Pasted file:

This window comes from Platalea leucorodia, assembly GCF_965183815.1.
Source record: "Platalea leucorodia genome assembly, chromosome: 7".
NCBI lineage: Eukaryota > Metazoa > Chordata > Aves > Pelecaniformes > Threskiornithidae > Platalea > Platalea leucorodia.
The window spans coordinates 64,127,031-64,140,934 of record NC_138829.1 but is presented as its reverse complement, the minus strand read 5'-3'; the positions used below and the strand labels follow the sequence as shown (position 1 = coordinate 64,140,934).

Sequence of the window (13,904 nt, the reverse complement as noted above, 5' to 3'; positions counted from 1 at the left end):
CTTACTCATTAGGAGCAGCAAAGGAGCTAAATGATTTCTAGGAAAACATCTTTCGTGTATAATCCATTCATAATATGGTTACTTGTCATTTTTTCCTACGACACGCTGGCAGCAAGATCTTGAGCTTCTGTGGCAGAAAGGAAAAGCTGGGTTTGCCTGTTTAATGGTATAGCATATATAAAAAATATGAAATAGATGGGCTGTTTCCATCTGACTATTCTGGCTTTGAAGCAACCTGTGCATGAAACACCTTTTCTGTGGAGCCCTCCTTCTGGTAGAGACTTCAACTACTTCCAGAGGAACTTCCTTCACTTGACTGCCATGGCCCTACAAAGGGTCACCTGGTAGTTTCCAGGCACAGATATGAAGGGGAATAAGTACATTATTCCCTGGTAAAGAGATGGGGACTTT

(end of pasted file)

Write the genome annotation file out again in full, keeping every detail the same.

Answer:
This window comes from Platalea leucorodia, assembly GCF_965183815.1.
Source record: "Platalea leucorodia genome assembly, chromosome: 7".
NCBI lineage: Eukaryota > Metazoa > Chordata > Aves > Pelecaniformes > Threskiornithidae > Platalea > Platalea leucorodia.
The window spans coordinates 64,127,031-64,140,934 of record NC_138829.1 but is presented as its reverse complement, the minus strand read 5'-3'; the positions used below and the strand labels follow the sequence as shown (position 1 = coordinate 64,140,934).

Sequence of the window (13,904 nt, the reverse complement as noted above, 5' to 3'; positions counted from 1 at the left end):
CTTACTCATTAGGAGCAGCAAAGGAGCTAAATGATTTCTAGGAAAACATCTTTCGTGTATAATCCATTCATAATATGGTTACTTGTCATTTTTTCCTACGACACGCTGGCAGCAAGATCTTGAGCTTCTGTGGCAGAAAGGAAAAGCTGGGTTTGCCTGTTTAATGGTATAGCATATATAAAAAATATGAAATAGATGGGCTGTTTCCATCTGACTATTCTGGCTTTGAAGCAACCTGTGCATGAAACACCTTTTCTGTGGAGCCCTCCTTCTGGTAGAGACTTCAACTACTTCCAGAGGAACTTCCTTCACTTGACTGCCATGGCCCTACAAAGGGTCACCTGGTAGTTTCCAGGCACAGATATGAAGGGGAATAAGTACATTATTCCCTGGTAAAGAGATGGGGACTTT